The Nevins acted impeccably, fully cooperating with the process despite their ordeal. They instructed good solicitors (who are free of charge) from the Law Society children panel and did what they were asked to do, and showed not a trace of bitterness. They understood the need to investigate the doctor’s concerns, even if they were wholly unfounded.
However, not every parent understands that they need to cooperate, act calmly, sensibly and consider what is truly in the best interest of the child. The Nevin case is unusual. Most care cases involve long periods of alcohol or drug-fuelled abuse, neglect, emotional inability to care for a child and/or violence in the home. Sometimes the parents will be in an unhealthy relationship with each other that is profoundly affecting a child. They will be deaf to suggestions that the relationship should end for the good of the child and will cling to an abusive partner then complain when the child is removed (See for example Re C2011 EWCA civ 918).
The court must balance the right to a family life under Article 8 of the European Convention on Human Rights with the welfare of the child. The fact that a mother refuses to do anything at all about an abusive relationship which impacts on the child is not a breach of her human rights (See YC v UK 2012 2 FLR 332).
So what should you do if it happens to you?
Arrange for a safe place for the child to live in the meantime. Don’t panic, shout, swear or abuse social services. Read as much as you can. Visit, for example, the Cafcass website, Direct Gov, the Public Law Outline. Get a good solicitor and take the advice you are given. Keep on top of your case. Ask to see a barrister. Satisfy yourself that everything that can be done is being done, as quickly as possible. Arrange for suitable contact between yourself and your child in conjunction with your solicitor and barrister. Try and be patient. Expect the case to last up to 12-months. It may be dealt with faster.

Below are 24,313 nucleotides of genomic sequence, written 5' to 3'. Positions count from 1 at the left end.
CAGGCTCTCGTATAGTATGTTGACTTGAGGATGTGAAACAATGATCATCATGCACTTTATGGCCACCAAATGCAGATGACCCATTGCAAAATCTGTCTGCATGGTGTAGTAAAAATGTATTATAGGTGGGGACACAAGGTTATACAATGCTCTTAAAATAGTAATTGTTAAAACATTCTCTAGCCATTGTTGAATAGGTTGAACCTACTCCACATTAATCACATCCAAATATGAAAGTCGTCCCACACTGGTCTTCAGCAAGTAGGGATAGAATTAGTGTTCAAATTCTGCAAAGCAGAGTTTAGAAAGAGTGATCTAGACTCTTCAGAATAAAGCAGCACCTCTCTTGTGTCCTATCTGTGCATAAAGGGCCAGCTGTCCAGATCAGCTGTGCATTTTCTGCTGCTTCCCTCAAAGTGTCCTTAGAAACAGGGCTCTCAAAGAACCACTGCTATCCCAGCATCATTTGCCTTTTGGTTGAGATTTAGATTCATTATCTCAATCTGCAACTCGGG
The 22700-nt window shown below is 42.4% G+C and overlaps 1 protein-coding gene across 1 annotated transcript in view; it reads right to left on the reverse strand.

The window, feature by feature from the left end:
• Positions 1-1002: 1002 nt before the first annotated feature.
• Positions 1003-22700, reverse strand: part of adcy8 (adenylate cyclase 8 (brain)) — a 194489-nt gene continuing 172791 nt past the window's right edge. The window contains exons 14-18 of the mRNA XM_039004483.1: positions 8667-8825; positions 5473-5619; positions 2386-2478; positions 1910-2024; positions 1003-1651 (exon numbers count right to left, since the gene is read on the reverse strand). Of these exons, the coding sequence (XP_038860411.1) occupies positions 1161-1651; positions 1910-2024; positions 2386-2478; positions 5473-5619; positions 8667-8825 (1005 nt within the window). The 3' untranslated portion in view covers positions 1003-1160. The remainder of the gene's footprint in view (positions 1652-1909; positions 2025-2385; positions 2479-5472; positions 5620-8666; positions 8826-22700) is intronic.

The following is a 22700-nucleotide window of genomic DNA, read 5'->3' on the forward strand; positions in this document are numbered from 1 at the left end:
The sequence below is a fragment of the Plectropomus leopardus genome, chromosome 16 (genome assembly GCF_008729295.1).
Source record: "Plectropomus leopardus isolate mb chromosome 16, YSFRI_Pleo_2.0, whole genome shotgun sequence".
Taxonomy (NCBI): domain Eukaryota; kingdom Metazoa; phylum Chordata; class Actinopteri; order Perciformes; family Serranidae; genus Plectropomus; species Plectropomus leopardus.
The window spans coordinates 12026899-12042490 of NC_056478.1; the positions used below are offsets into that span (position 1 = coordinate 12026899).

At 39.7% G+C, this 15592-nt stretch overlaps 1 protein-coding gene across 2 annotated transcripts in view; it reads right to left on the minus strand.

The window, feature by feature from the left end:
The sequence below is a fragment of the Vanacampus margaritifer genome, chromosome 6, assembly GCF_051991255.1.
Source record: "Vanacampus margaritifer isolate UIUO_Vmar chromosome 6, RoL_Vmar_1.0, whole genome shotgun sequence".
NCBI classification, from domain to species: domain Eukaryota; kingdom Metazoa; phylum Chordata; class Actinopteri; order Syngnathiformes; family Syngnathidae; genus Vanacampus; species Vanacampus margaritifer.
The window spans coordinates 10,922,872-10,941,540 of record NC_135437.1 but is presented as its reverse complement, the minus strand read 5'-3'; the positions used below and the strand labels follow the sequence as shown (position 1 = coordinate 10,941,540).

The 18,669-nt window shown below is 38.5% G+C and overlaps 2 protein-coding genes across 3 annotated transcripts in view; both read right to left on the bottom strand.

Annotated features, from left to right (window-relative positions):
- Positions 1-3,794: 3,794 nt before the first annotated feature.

Ask yourself above all, what you need to put right to help your child. Cooperate – there is no time for emotional outbursts or anger at what you see as high handed attitudes by social workers, even if you are absolutely right and they are making mistakes.
Above all, don’t ever lose control in court and yell at the judge. It will very much go against you. Always bite your lip. Do exactly what you are asked to do. Make hard choices. Get out of a bad relationship. You can do it.
You don’t need me to remind you that care is not a good place for a child to be. But sadly, there are many desperately unhappy children in care because their parents put themselves before their children. Sometimes children are even adopted away, but even then the adoption may still fail (as the recent case of Re K (A Child: Post Adoption Placement Breakdown) illustrates). The damage has been done long before a care order has been made.
Please, don’t be one of those parents.
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Marilyn Stowe is the senior partner in Stowe Family Law, which has offices in Yorkshire, Cheshire and London. With more than 30 years’ experience handling divorce cases and family law proceedings she is regarded as one of the most formidable and sought after divorce lawyers in the UK. In 2012, Marilyn became one of the first solicitors to qualify as a family law arbitrator.
All persons mentioned in the scenarios are fictitious: details have been deliberately changed in order to protect identities and other confidential circumstances of my clients. All advice and information on this blog including posts written by guest authors, is given only as a general guide to the operation of the law on the date of publication. Readers must place no reliance whatsoever on the content of this blog and must always obtain their own legal advice. Marilyn Stowe, Stowe Family Law LLP and guest authors accept no liability whatsoever arising as a result of reliance upon its content.